Now, there are also Indian experts who say that you do not really need to pay much attention to the Vinaya tradition practices. There are both of these traditions.


Milarepa. Painting by 17th Karmapa.

In any case, there are Pratimoksha vows, the Bodhisattva vows and the Secret mantra vows and practice. There are many points when the vows come together, you have to bring the practice of them to a single point. This is really complicated, it is not easy at all.

One thing that we talk about in Tibet as practicing the teachings, is the union of Sutra and Tantra. When we speak about this, we say great sounding things about this. We might say that secret mantra is only in Tibet, but I don’t think that we can say that with hundred percent certainty. I’m not sure that is really the case. However, as the place where it remains still flourishing and has not degenerated, then Tibet is probably the best place for that. However, it is easy to say impressive things, but to actually put them into practice is not at all easy. 

Milarepa said, “if you don’t know the subtle details about what is allowed and prohibited, what use is being learned?” If you don’t know in detail, what virtues and misdeeds are, then there is no point to say “Oh, I’m scholar, I know a lot and read a lot of texts.” is of no real benefit.  It’s really important to know the details when it comes to your practice,  just knowing it from what you heard or understood is not enough.

 Similarly, the Indian master Atisha taught these stages of the three paths, the types of individuals. Likewise, there are many Indian, especially Tibetan scholars, who wrote so many treatises on the three vows. For example, Sakya Pandita’s Treatise on the three types of vows (Dom Sum Rabje). There are a lot of texts on the three types of vows and, and I think that there’s a really a great need to emphasize studying them. The reason is, because whether we know the three vows or not, you have to know how to practice them in a way that doesn’t come into conflict. You can practice them in union, the outer of Pratimoksha, the inner as bodhisattva, and the secret as mantra. This is really difficult and complicated, but it is also important to know how to do it and actually put into practice.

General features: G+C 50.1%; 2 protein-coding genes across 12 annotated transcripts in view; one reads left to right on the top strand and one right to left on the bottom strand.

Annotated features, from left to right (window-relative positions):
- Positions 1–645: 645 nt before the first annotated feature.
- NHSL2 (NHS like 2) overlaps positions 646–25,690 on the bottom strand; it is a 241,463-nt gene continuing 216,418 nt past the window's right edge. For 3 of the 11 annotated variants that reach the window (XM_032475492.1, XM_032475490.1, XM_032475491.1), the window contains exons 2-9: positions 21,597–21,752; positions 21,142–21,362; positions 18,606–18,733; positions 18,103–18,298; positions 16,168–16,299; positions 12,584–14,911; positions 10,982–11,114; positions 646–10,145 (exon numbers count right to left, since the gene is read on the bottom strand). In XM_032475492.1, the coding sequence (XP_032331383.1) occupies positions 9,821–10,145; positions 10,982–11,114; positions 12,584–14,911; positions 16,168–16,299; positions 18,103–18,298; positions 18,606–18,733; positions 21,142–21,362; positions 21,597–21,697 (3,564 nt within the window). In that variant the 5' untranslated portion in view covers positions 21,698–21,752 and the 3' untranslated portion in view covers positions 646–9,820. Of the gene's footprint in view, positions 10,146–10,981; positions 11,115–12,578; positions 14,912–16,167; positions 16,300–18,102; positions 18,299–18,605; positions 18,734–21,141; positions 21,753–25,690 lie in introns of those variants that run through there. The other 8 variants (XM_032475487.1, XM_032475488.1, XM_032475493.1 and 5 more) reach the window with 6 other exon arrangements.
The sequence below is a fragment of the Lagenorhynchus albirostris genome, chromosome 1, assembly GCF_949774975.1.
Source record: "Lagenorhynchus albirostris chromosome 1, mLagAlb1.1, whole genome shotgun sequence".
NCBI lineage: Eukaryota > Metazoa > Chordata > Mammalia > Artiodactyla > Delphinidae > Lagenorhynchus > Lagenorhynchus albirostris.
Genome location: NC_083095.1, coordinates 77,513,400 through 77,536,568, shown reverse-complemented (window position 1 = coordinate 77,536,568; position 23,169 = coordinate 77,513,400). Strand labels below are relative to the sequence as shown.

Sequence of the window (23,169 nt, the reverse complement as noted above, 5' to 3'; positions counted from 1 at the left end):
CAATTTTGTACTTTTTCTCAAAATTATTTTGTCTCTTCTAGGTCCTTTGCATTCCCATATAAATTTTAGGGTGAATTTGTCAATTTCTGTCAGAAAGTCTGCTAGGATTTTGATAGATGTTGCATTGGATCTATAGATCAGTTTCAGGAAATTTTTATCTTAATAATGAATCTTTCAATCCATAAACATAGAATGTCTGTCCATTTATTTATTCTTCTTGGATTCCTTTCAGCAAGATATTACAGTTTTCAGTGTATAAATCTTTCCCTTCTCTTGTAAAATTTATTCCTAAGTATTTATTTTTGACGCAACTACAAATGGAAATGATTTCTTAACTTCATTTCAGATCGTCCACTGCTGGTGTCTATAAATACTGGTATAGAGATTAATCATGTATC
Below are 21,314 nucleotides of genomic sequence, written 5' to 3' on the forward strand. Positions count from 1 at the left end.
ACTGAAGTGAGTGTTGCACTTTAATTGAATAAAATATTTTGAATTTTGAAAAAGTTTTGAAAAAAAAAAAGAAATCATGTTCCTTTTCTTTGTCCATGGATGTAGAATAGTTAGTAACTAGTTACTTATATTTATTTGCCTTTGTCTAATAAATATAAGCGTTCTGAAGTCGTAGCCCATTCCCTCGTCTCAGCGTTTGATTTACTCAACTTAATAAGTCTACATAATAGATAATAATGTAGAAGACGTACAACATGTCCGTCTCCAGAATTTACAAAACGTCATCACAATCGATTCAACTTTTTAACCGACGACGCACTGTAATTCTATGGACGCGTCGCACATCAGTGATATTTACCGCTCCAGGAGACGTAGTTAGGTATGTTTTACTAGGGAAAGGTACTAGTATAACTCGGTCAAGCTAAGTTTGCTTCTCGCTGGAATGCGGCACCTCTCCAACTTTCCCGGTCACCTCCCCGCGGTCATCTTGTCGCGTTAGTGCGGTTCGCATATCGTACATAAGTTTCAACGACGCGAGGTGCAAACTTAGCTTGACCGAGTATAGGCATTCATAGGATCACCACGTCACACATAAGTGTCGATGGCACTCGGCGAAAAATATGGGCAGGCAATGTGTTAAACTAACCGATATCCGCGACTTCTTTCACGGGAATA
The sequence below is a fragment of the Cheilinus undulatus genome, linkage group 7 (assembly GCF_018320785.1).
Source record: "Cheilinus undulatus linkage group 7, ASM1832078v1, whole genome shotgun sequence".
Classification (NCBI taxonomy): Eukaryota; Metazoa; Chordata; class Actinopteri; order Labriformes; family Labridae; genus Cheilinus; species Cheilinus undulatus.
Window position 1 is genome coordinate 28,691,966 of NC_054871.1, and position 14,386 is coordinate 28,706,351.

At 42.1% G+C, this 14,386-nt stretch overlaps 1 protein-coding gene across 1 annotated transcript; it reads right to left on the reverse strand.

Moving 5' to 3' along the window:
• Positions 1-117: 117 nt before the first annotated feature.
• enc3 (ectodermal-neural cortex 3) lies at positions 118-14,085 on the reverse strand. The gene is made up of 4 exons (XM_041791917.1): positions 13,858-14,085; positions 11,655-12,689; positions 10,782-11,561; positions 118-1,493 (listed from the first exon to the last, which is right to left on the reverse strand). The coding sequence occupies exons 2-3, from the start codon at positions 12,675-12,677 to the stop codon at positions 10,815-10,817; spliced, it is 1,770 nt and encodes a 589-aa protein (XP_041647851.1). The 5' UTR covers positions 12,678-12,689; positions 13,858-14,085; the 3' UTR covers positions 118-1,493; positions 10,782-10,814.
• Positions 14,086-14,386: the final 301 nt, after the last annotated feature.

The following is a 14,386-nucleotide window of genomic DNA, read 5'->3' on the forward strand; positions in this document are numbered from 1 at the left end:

To conclude this discussion of the origins of the Vinaya and the Sangha. I will speak about the importance of the sangha in Buddhist history and the positive effects that it has had. According to the Indian scholar, S. R Goyal, the whole community of Buddhist Sangha has played a particular function in Buddhist history and a particular benefit in Buddhist history, and in the history of India and other Asian countries. That benefit is because of the presence of the Sangha community there was even more capacity and power for the Buddha’s teachings to spread. And the members of the Buddha Sangha went through almost the entire area of India. They brought the teachings of the Buddha to all these areas and also spread the words of the Buddha into all the different countries of Asia. If there had not been a community of the Sangha if there hadn’t been the help given by the Sangha, there would be no Sangha. If there is no community of monastics, then the Buddha Dharma could not possibly have been considered one of the great religions of the world. Buddhism would not have become a major world religion. Whether there are three or four types of Buddhism, would not have been able to expand without mainly the monastic community.

Likewise,  the basis for the Buddhism to spread to different areas, was primarily the  Sangha. Also, the places where Buddhism was formed and where they studied became great centres of learning. If we think about it, for many centuries in India the highest levels of education and also the basic levels of education, in terms of the measurable level, were primarily in the Buddhist monasteries and nunneries. 

The Sangha were educated not only in Buddhist subjects, but also studied non Buddhist schools and different areas of knowledge. As an example, there is the University of Nalanda’s great monasteries, they studied all the different areas of knowledge and the different schools and other topics of study. Similarly, the Buddhist monasteries were reliable wellsprings for Buddhists, for art and learning. The reason we can say this is there are many historically significant statues and paintings that were made in monasteries. For example, there are the caves and Ajanta and Ellora.  There is also the art from the region of Ghandhara, those statues are primarily mainly from old Buddhist monasteries. If we think about in terms of Indian cities and areas, the Buddhist monasteries are also very important and significant. It was due to the kindness of monasteries and the Sangha that the Indian languages, Indian knowledge, Indian Arts and so forth were then spread to other countries. The best tool for doing this was the Sangha and the Buddhist monasteries.